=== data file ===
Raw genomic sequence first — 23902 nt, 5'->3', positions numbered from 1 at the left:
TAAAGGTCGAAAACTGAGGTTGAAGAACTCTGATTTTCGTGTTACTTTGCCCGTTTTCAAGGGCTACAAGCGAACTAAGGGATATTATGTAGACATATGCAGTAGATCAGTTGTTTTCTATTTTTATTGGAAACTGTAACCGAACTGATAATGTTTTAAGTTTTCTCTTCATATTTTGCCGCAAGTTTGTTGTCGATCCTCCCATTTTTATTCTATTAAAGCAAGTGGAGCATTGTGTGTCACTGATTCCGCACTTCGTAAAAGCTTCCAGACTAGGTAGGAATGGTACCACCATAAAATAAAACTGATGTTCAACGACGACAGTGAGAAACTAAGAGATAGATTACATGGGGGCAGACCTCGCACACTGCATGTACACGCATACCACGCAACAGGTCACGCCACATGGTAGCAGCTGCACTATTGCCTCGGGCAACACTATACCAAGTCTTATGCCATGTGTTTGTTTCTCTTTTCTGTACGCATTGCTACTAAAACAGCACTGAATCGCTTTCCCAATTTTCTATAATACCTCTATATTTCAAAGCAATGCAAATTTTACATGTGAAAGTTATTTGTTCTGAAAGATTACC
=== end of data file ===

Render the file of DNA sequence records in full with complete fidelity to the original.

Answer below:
Raw genomic sequence first — 23902 nt, 5'->3', positions numbered from 1 at the left:
TAAAGGTCGAAAACTGAGGTTGAAGAACTCTGATTTTCGTGTTACTTTGCCCGTTTTCAAGGGCTACAAGCGAACTAAGGGATATTATGTAGACATATGCAGTAGATCAGTTGTTTTCTATTTTTATTGGAAACTGTAACCGAACTGATAATGTTTTAAGTTTTCTCTTCATATTTTGCCGCAAGTTTGTTGTCGATCCTCCCATTTTTATTCTATTAAAGCAAGTGGAGCATTGTGTGTCACTGATTCCGCACTTCGTAAAAGCTTCCAGACTAGGTAGGAATGGTACCACCATAAAATAAAACTGATGTTCAACGACGACAGTGAGAAACTAAGAGATAGATTACATGGGGGCAGACCTCGCACACTGCATGTACACGCATACCACGCAACAGGTCACGCCACATGGTAGCAGCTGCACTATTGCCTCGGGCAACACTATACCAAGTCTTATGCCATGTGTTTGTTTCTCTTTTCTGTACGCATTGCTACTAAAACAGCACTGAATCGCTTTCCCAATTTTCTATAATACCTCTATATTTCAAAGCAATGCAAATTTTACATGTGAAAGTTATTTGTTCTGAAAGATTACC